Yohanan Plesner, President of the Israel Democracy Institute cautions that the Ministry of Defense’s proposed draft bill “endangers IDF’s model of service as a “People's Army” based on the principle of mandatory service for all

The Supreme Court of Israel recently dismissed a petition against the rules of engagement governing use of force by the Israeli security forces in the violent clashes in Gaza

Following the approval of the “Cabinet Law,” allowing the government to delegate its authority to declare war to the National Security Cabinet, IDI Senior Professor Prof. Amichai Cohen, and expert on national security law, contends that the bill addresses a critical issue but has been passed too hastily

play

The Democracy Pavilion, a unique multi-media experience, in full 360 degree technology, showcasing the values embedded in Israel’s Declaration of Independence, is open to the public.

Despite the transformation of Israeli society, the IDF’s model of service has not changed. Military service continues to be a rite of passage for young Israelis and the IDF retains its status as the most trusted institution in Israel. Prof. Yuval Shany, Maj.-Gen. (ret.) Orna Barbivai and Prof. Amichai Cohen sit down to discuss the challenges facing the IDF and Israeli society in a changing security environment.

On the occasion of International Women’s Day we should devote some thought to the impact the IDF chief of staff's remarks on feminism have on young women who are about to be drafted

The state of Israel has also been grappling in recent years with an intense controversy over the service of women in the Israel Defense Forces (IDF), which recently came to a boiling point with the amendment of the “Joint Service Order,” which sets out guidelines for women’s military service alongside Orthodox men

It’s time for the people’s army to listen to the voice of the people, and not just to the voice of extremists.

A recent Knesset bill that would introduce the death sentence for terror-related murder in Israel has broken the decades of relative silence on the matter. 

In the US and more recently in Israel there is public discussion over the principled issues of the balance between the different branches of government in matters of national security and the proper mechanism to create accountability in these matters are universal.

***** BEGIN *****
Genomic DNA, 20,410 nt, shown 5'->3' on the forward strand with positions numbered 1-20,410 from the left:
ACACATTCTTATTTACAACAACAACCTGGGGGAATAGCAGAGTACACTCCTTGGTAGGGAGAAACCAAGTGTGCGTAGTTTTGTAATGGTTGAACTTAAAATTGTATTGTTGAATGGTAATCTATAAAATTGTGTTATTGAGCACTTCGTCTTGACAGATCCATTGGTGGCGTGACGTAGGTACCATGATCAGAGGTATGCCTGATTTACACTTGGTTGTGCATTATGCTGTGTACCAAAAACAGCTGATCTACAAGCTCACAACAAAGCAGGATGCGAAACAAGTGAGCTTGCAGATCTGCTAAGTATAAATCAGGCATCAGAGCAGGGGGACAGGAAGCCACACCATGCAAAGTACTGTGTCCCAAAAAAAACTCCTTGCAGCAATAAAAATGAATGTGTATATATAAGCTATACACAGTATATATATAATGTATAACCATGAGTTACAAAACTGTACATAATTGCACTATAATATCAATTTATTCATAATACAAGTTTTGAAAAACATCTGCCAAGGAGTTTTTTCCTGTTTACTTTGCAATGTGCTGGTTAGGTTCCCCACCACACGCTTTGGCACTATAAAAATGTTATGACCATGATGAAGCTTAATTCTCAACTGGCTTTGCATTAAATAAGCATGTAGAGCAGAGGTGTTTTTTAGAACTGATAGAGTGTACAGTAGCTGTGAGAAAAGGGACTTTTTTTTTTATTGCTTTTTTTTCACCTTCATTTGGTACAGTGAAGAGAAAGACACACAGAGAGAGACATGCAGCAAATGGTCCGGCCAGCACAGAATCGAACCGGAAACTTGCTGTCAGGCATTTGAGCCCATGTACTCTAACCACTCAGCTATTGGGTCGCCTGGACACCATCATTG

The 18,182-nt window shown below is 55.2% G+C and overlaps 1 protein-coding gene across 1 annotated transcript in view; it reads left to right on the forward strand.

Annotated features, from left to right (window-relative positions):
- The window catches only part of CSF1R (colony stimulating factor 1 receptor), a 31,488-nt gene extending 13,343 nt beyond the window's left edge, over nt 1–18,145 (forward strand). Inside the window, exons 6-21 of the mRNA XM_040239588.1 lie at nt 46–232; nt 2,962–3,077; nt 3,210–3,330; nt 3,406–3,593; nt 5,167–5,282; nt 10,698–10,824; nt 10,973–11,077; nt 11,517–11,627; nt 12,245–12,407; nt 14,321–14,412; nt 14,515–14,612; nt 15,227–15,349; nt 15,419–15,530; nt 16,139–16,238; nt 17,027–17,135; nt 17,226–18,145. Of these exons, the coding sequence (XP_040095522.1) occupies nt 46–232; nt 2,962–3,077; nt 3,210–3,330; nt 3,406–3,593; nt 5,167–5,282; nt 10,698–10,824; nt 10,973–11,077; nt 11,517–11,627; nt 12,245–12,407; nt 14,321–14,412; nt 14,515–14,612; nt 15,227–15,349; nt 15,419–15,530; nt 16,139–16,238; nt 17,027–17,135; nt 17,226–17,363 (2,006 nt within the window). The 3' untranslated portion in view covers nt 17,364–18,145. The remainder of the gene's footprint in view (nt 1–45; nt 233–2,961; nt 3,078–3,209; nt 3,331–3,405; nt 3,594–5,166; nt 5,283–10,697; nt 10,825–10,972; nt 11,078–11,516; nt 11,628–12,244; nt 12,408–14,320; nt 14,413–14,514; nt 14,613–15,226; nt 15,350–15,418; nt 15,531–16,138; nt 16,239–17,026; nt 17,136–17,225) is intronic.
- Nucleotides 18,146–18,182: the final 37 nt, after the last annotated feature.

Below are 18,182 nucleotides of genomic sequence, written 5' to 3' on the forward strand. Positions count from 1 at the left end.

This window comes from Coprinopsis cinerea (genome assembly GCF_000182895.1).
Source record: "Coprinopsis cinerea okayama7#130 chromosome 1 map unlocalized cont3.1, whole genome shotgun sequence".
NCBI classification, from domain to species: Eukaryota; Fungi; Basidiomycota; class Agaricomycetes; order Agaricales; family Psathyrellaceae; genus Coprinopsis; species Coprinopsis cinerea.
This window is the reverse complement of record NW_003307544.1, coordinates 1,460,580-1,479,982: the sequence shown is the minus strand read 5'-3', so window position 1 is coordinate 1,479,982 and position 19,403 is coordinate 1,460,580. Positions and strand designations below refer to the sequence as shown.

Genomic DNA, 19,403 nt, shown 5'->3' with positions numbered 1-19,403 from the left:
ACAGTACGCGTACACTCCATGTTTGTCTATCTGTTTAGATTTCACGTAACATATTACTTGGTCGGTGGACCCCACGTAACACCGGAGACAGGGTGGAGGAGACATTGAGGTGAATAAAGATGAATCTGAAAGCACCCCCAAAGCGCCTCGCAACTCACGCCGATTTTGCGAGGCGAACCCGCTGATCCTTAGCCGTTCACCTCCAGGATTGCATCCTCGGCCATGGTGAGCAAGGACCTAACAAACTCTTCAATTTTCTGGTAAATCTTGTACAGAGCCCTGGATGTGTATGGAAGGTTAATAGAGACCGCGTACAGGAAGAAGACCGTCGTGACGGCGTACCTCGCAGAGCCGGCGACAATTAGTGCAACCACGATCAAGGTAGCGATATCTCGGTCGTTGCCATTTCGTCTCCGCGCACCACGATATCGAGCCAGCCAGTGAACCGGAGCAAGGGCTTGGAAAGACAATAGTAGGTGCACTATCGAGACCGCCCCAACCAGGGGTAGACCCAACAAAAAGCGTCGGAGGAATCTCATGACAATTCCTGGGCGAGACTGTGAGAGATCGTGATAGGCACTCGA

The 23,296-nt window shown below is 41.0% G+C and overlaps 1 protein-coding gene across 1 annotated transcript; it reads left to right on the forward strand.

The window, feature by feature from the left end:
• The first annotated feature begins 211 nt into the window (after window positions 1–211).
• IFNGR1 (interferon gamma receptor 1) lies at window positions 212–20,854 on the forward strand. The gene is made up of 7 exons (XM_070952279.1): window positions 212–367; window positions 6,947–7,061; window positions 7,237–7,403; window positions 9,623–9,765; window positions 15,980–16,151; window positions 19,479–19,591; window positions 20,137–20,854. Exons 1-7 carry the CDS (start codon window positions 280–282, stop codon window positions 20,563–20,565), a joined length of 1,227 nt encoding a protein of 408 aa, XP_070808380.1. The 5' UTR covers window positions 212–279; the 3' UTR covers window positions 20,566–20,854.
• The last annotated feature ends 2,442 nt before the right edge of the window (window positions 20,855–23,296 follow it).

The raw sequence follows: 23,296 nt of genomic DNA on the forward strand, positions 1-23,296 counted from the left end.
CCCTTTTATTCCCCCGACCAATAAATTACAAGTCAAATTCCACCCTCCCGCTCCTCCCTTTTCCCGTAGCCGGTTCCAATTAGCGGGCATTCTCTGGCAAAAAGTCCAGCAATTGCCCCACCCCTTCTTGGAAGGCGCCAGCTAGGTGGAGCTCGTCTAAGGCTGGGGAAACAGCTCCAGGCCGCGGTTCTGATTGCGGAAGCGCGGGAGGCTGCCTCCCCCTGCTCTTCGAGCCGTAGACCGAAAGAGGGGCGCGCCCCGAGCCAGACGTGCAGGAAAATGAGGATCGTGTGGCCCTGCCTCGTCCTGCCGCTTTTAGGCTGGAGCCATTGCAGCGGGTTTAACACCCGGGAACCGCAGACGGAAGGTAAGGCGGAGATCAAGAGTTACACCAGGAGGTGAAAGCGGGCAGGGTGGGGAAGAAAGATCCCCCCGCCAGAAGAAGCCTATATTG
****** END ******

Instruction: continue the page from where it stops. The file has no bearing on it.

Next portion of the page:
The Israeli High Court of Justice’s Dec. 12 decision in Abu Ghosh v. Attorney-General provides a good opportunity to reexamine the implementation of the prohibition against torture in Israeli law almost twenty years after the court’s landmark 1999 judgment in Public Committee Against Torture in Israel, which outlawed torture.

play

Despite the verdict, the real story in the Azaria affair is the moral, not the legal, issue, and this debate is alive and well.

In an op-ed soon to be published by the Jerusalem Report, the former head of the Shin Bet security service argues that mutual responsibility is the cornerstone on which the resilience of Israeli society is founded, and is most strongly expressed in the commitment of the government of Israel to do everything possible to secure the release of its captured soldiers.

In a poignant op-ed, published by the Jewish Journal, Dr. Idit Shafran Gittleman confronts the issue of the price a country should pay to bring home its captive soldiers, including those who have been declared dead.

Israel's security agencies have sweeping surveillance powers, but are subjected to few checks and balances.

Israel has been in a state of emergency since 1948. But the nature of the threat has changed over-time—from full-scale military invasions to isolated airplane hijackings, from suicide bombings to missile attacks, and most recently, cyber and lone wolf terrorism.
These ever-evolving threats necessitate new responses and strategies.

It is almost certain that readers of this article will not recognize the name of this man, the terrorist who caused more damage to Israel’s security than any other attacker in recent years. His name is Abdel Fattah al-Sharif, 21, from Hebron.